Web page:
There will be many men assembling tomorrow in Canberra to discuss the tax system they think we need. There are some women, almost half of the community contingent, but well below in all other categories except the ALP contingent, making maybe 50 out of 187 attendees. The gender imbalance reflects male domination in most top jobs in business and the other organisations that have most of the seats at the forum.

This affects the agenda because too few feminists engage in tax and transfer debates to advocate for concerns about its social impacts and some who make the top jobs take on the current macho biases. A few men recognise the importance of social input e.g. Ken Henry, who stated in 2009 that the tax and transfer system should be ”a reflection of the kind of society we aspire to be”.

It appears social and gender equity will be well down the agenda. There may be the odd mention of women, in particular how to ensure we contribute more paid work, but little or no mention of whether society will have the resources to be, and be seen to be, fairer so government may be more trustworthy. The recent Scanlon survey showed a rapid diminution of belief in our government’s goodwill, with nearly 70% failing to believe that “government could be trusted to do the right thing for the Australian people almost always or most of the time”. This is a drop of 20% in the past couple of years!

Given our good economic data, it is likely that social unease is the basis of this distrust. Therefore, the tax forum should prioritise systems with good social objectives, which makes it a feminist concern. This does not mean a focus on narrowly defined “women’s issues” but advocating for the forum agenda to include often undervalued “soft” feminised social policy priorities. The current primary players, powerful business lobbies and political organisations, set macho priorities, even when the leaders include a few women. Their economic goals are limited because the ideology values markets, so policy is not the  means for making society more civil, but as wealth growing ends beyond question.

Just increasing wealth may result in a more unequal and unfair society, with little attention to the valuing of care, both paid and unpaid, decent wages, good social relationships with mutual respect and a sense of belonging. These connections between people are the basis of a good society, so the tax transfer systems need to contribute to the public’s view of how fairly money is collected and distributed. The 40-odd community representatives will be the only group pushing for adequate payments for those not in paid work, reduced tax avoidance via inequitable tax concessions on super and rich people’s investments to create enough money to fund growing social needs.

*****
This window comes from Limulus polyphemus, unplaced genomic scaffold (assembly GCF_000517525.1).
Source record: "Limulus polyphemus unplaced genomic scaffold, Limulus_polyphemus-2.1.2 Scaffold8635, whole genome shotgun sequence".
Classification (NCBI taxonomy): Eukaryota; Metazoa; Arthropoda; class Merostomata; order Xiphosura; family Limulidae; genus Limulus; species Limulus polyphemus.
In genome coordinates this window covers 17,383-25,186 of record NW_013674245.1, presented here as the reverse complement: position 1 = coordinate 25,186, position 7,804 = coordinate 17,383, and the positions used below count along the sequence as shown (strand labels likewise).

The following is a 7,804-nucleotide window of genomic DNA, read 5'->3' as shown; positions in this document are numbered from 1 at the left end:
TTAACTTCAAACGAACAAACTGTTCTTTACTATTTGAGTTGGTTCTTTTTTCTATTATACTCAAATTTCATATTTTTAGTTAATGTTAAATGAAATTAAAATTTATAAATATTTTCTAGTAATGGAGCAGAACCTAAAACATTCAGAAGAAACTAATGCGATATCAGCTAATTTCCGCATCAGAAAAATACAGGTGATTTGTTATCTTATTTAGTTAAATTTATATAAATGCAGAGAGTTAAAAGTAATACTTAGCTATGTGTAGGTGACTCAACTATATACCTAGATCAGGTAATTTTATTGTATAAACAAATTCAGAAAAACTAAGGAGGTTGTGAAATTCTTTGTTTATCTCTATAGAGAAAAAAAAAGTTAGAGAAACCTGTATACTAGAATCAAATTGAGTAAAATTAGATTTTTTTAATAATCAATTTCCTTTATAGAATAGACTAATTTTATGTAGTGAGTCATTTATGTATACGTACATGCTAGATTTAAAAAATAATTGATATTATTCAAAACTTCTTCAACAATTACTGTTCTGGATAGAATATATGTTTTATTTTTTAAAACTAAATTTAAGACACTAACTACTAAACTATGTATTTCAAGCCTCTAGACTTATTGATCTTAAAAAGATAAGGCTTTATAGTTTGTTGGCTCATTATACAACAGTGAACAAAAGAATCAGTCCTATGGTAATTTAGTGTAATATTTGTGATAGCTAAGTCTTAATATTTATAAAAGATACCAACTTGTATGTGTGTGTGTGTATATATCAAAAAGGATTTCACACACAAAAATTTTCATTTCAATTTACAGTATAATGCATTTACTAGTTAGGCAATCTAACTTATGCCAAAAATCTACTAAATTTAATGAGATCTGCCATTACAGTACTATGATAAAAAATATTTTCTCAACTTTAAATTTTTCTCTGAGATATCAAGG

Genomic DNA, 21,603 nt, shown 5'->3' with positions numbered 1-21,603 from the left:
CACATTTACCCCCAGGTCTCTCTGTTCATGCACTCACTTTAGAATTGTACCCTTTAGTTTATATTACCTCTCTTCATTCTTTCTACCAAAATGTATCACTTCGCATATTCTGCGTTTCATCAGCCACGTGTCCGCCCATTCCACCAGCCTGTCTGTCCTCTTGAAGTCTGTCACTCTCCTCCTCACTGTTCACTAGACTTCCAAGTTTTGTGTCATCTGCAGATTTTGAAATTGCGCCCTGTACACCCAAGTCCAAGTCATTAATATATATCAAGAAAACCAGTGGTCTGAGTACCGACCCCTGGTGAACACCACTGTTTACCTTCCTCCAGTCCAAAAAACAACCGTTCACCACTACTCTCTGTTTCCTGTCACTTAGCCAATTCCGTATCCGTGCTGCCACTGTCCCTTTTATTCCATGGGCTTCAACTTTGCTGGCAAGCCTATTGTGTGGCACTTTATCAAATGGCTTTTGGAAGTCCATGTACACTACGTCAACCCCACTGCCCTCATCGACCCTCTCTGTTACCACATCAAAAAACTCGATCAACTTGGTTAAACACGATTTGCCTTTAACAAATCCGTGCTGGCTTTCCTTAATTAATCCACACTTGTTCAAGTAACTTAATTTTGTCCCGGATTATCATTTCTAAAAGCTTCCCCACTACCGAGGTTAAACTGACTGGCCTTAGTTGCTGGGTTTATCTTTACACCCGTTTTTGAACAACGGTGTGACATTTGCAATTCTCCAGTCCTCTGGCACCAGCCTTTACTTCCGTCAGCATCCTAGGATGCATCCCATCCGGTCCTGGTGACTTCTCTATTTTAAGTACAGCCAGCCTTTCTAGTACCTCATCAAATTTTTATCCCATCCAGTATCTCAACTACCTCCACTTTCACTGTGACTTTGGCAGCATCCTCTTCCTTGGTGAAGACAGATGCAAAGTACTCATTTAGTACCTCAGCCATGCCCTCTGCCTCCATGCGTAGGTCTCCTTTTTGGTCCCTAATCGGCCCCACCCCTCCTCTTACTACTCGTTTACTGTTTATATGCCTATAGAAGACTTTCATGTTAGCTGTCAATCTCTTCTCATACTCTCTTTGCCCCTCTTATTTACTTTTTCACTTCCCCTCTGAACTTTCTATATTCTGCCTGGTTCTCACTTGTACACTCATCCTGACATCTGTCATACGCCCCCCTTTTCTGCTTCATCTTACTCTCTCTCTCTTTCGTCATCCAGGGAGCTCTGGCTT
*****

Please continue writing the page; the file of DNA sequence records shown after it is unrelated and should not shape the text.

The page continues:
The message to the rest is think through some components of a fairer tax system. Like:

  • Adequacy: ensuring there is enough total tax collected to meet the diverse needs of an equitable public sphere: Australia is a low tax country, sixth from the OECD bottom rung and so we spend less than comparable countries on many services such education, early childhood, income support and health care.
  • More progressive taxation, rather than flat or regressive taxes such as the GST, and stop offering tax cuts when we need more cash in the public kitty.
  • An integrated system of payments, concessions/subsidies and taxation valuing tax foregone, and direct welfare payments on a similar basis, as this balances tax foregone in concessions for the rich and direct welfare payments for the less well off.  As more women than men draw welfare and family payments, and more men avoid tax through  super and other earnings concessions, this is a gender issue too.
  • Better funding for not-for-profit community and social services so they can pay fair wages and payments to often female-dominated workforces rather than relying on the goodwill of workers and their commitment to their clients (equal pay for work of equal value).
  • Recognising the time demands of parenting, sole parenting and carer roles by ensuring payments are adequate and fit with often reduced paid work options
  • Offering a decent basic income for all, including working age people who can’t access employment rather than using inadequate income to “force” employment.
  • Making sure withdrawal rates on means-tested payments do not create poverty traps for taking on or increasing paid work income.
  • Reviewing the fairness of assumed couple interdependence in the transfer system versus individual income imposts in the tax system.
  • Retracting the 9% compulsory superannuation contribution being raised to 12% as it increases unfairness and disadvantages low-income earners in their current incomes and later savings.

Increasing our tax take as a proportion of GDP to cover growing social needs is not easy in times of neurotic desire for cuts and surpluses. However, fairness requires more money in the public pot as well as trusting government enough to be willing to pay more tax. Hopefully, something visionary will emerge rather than self-interested wealth grabs.